ESG investment strategies are growing in profitability, with new geographic trends adding to their value.
Amundi Asset Management analysed the performance of 1,700 companies across five investment universes, corresponding to MSCI indices.
Their research – ESG investing in recent years: New insights from old challenges – found that ESG strategies tended to penalise ESG investors between 2010 and 2013, but rewarded investors after 2014.
“We have observed a massive mobilisation of institutional investors on ESG,” Amundi wrote in the research.
“This has impacted the supply/demand mechanism with a subsequent effect on stock prices. Even though this concerns European investors more than their American counterparts, North American stocks have also benefited from this high demand because of the significant exposure of some large European institutional investors to North America.”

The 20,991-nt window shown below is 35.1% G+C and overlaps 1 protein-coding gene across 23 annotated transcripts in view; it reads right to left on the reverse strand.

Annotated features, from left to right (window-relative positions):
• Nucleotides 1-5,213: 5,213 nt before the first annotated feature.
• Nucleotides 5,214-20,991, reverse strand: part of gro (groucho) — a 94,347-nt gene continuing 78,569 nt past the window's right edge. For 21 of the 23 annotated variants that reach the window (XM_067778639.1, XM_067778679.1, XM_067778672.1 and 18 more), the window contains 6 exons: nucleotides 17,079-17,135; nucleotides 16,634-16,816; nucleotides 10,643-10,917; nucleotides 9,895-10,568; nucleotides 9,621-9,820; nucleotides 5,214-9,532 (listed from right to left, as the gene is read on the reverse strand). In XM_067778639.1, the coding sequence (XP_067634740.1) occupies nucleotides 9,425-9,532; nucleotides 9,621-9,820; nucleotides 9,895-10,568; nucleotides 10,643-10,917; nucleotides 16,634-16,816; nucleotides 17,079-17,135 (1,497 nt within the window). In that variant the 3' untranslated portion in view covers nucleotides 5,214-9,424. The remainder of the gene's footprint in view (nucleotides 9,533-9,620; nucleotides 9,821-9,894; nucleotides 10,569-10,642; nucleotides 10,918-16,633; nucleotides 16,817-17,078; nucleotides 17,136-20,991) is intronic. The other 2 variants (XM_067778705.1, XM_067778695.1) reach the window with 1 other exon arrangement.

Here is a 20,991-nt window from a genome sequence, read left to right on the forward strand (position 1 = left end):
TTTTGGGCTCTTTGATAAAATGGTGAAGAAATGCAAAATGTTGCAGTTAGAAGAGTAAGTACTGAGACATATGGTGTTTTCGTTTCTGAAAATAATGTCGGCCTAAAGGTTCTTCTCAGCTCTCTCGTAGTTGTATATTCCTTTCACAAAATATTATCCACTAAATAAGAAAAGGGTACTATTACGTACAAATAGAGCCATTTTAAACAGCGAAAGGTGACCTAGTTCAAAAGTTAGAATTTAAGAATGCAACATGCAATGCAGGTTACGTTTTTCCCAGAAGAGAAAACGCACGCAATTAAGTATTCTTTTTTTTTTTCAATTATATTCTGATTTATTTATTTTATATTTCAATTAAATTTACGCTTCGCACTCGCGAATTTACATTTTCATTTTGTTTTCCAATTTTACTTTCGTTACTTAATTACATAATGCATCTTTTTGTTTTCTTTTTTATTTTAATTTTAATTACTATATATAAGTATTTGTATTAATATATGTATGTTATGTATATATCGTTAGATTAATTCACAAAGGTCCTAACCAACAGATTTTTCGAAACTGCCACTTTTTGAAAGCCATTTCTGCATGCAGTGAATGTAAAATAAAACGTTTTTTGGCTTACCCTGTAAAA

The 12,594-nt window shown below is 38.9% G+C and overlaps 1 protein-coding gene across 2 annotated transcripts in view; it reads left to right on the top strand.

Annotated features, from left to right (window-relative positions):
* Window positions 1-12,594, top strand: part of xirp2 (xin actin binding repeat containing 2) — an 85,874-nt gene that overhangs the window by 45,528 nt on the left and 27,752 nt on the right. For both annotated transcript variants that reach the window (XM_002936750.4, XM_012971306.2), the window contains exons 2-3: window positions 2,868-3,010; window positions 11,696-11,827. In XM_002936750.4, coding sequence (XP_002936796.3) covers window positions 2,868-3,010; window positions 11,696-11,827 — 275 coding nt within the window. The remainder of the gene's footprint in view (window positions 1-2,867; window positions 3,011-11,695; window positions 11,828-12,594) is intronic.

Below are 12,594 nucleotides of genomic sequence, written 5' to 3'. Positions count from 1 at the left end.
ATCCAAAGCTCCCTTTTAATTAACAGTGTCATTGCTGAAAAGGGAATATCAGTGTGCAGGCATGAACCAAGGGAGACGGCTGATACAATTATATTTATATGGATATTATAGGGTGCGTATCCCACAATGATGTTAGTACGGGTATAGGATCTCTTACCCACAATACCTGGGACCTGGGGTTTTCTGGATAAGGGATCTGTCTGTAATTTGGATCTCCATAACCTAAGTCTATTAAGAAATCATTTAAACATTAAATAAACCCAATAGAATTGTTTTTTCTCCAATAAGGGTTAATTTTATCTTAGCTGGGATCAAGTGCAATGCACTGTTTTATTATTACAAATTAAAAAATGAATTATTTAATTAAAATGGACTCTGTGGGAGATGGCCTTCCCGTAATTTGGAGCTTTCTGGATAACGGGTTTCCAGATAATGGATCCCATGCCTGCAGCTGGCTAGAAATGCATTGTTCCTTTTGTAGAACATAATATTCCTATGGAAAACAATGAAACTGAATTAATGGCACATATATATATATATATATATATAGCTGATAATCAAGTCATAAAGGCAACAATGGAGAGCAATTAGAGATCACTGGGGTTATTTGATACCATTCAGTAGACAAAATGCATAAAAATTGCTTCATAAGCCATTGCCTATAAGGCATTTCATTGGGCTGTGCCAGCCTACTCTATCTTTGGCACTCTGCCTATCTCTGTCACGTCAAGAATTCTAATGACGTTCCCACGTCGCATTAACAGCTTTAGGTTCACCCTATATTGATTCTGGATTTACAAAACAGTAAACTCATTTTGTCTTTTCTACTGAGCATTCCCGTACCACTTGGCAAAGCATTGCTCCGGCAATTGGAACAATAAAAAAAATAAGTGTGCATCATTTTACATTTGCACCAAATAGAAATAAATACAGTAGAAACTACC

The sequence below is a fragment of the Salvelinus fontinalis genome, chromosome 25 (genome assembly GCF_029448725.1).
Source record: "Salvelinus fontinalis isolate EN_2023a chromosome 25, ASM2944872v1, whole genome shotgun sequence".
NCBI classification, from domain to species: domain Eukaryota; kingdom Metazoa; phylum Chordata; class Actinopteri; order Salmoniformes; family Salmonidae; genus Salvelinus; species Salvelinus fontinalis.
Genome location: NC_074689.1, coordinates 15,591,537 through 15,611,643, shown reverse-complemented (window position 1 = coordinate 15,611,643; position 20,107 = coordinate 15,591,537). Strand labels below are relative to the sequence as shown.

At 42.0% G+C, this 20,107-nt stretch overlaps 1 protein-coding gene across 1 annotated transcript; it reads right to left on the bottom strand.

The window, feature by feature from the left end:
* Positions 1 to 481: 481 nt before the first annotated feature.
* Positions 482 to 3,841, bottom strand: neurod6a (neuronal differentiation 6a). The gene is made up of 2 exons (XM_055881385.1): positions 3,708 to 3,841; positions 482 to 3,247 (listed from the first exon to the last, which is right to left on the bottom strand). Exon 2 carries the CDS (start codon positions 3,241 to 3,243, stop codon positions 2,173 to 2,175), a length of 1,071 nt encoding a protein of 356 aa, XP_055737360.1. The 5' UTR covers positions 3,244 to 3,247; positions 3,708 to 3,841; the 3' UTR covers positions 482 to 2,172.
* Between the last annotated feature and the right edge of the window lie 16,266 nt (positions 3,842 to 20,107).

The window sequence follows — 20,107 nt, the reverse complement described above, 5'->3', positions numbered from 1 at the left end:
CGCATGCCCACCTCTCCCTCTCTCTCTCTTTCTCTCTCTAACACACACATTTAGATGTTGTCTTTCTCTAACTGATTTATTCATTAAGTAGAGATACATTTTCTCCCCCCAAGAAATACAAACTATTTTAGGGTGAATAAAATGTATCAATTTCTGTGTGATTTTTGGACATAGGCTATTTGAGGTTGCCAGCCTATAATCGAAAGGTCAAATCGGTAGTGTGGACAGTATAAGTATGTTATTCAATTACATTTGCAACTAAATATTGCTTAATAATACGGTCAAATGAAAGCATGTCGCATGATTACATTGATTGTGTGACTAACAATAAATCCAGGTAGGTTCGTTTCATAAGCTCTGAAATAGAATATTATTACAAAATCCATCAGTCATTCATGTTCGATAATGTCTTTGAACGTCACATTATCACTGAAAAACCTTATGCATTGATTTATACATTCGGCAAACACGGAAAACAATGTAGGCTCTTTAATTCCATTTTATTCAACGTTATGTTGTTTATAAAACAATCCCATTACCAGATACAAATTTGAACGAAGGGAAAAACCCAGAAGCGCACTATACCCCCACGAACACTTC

Europe also continued to lead the world in ESG investing, with European companies providing better returns than their American counterparts.
They found that buying the best-in-class (or 20 per cent best ranked) ESG stocks and selling the worst-in-class (or 20 per cent worst-ranked) ESG stocks would have generated an annualised return of 5.8 per cent in the eurozone, but only 0.6 in North America.
“Traditional ESG fundamentals are still present with best-in-class and worst-in-class approaches functioning in some areas,” said Thierry Roncalli, head of quantitative research at Amundi.
“However ESG investors have integrated dynamic approaches seeking value-added from ESG improvements as well. The ESG integration has therefore become more complex and diverse in its time horizon.”
Investment organisations are not learning from their past experience when it comes to improving investment committee practices and governanc...
Half of Australian investment management professionals believe the coronavirus pandemic will trigger unethical behaviour in the industry, ac...